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Burma’s Minister for Labour, Immigration and Population Thein Swe has denied an assertion made by one of his cabinet colleagues last week of plans to relax travel restrictions for holders of National Verification Cards (NVCs), the vast majority of whom would be Rohingya Muslims.
The Union minister was speaking to reporters on the sidelines of a workshop on occupational safety and health held in Naypyidaw on Wednesday.
“The NVC holders can enjoy freedom of movement in terms of travelling within the relevant townships they reside in,” he said. “The information that NVC holders are entitled to travel to any place in the country is not true at all. We can’t allow that to happen. I want to stress that the rights, entitlements and restrictions stipulated at the time of issuing NVCs remain unchanged.”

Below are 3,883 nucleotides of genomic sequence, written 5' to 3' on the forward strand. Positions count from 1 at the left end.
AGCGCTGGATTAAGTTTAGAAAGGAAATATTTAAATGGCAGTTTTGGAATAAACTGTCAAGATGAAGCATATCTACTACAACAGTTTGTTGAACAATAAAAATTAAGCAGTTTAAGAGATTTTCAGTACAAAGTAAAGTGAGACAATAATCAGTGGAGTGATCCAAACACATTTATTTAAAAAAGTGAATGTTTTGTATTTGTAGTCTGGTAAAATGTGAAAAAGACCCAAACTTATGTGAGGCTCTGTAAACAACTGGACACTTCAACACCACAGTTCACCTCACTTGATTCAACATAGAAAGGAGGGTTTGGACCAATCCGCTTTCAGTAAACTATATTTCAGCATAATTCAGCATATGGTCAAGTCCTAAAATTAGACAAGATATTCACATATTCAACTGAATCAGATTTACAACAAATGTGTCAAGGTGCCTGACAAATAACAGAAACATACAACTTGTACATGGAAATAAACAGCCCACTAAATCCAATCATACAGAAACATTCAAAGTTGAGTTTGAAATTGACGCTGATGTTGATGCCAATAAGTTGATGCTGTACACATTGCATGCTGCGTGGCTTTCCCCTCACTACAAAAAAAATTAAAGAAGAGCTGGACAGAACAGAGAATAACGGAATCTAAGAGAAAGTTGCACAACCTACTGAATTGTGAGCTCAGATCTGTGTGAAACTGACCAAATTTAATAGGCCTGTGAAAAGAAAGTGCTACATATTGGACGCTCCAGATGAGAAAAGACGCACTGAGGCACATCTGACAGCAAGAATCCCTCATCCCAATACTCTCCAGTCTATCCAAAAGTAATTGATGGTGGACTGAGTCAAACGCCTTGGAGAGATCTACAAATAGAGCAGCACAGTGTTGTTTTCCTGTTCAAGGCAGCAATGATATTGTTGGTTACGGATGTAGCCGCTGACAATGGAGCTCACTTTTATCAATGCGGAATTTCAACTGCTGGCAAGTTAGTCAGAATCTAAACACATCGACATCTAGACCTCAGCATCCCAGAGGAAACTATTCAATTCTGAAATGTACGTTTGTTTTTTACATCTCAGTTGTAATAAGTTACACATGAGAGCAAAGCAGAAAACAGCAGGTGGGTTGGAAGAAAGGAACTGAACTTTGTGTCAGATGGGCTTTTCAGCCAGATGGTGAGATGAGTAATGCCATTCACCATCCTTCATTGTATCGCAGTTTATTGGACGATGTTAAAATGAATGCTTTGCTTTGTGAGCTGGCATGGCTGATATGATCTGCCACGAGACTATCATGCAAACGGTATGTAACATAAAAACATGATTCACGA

Union Minister of Social Welfare, Relief and Resettlement Win Myat Aye said last week that NVC holders were to be granted greater freedom of movement, a statement that drew a sharp rebuke from the opposition Union Solidarity and Development Party (USDP).
The cards are a prerequisite for those who lack Burmese citizenship and are seeking to apply for it. The country’s largest stateless population are Rohingya, nearly 700,000 of whom have fled to Bangladesh since August and are residing in refugee camps there in the wake of a fierce crackdown by Burmese security forces that the government has defended as a legitimate counterinsurgency campaign.
Repatriation efforts have so far foundered in part due to uncertainty about the NVC application process; concerns that Thein Swe did little to alleviate on Wednesday.
“The claim that NVC holders would be able to apply for [and obtain] citizenship within five months is not in line with the 1982 Citizenship Law,” he said. “We are taking measures in accordance with the law. It [granting citizenship to NVC holders] should not be a concern for citizens.”
According to Reuters, Win Myat Aye on 19 April said NVC holders would be eligible for Burmese citizenship within five months of applying after being “scrutinised according to the law.”